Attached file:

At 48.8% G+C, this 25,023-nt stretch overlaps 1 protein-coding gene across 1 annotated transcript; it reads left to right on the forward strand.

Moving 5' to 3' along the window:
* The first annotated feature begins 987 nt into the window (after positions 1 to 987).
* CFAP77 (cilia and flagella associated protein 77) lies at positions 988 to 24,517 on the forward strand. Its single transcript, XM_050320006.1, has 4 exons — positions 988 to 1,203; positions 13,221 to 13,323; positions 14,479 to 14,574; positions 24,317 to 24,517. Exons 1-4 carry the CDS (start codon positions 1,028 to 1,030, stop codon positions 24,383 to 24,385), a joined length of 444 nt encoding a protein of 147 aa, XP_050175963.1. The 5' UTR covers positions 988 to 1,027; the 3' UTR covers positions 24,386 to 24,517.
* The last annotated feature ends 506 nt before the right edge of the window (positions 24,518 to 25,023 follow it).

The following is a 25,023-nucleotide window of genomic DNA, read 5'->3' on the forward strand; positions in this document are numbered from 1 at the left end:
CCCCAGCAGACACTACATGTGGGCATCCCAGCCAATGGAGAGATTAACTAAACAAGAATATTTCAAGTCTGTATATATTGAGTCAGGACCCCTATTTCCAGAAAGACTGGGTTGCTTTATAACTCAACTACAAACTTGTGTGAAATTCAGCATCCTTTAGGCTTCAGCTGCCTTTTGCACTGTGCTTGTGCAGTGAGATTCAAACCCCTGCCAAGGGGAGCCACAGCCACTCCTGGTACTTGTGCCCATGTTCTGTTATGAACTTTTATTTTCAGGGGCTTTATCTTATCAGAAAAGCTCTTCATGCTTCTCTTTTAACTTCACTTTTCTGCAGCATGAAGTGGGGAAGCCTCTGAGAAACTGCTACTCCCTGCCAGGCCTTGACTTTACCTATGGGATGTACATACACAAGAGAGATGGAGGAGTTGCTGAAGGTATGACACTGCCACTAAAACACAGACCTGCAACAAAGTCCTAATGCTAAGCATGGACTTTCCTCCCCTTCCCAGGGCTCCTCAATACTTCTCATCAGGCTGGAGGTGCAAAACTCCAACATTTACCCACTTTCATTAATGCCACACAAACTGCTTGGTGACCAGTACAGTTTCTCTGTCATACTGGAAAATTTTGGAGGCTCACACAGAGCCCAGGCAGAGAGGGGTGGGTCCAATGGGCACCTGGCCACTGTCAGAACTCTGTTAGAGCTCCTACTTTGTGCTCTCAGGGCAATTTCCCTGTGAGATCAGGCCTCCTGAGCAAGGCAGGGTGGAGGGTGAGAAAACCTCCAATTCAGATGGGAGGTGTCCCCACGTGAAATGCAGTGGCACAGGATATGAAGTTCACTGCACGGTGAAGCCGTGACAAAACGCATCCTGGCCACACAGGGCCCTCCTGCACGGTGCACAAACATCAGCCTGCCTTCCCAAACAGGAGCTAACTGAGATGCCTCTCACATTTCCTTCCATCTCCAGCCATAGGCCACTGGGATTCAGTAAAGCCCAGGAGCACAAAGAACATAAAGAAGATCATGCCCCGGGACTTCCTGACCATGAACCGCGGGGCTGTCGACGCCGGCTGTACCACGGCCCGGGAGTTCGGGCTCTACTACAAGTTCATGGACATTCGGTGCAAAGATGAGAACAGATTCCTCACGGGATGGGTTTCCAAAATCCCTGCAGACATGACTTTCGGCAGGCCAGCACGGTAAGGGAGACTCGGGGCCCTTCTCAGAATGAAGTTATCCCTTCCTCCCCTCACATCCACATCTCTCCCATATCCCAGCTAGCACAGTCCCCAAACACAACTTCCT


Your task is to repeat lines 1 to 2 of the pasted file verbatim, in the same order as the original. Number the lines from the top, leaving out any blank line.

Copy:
At 48.8% G+C, this 25,023-nt stretch overlaps 1 protein-coding gene across 1 annotated transcript; it reads left to right on the forward strand.

Moving 5' to 3' along the window: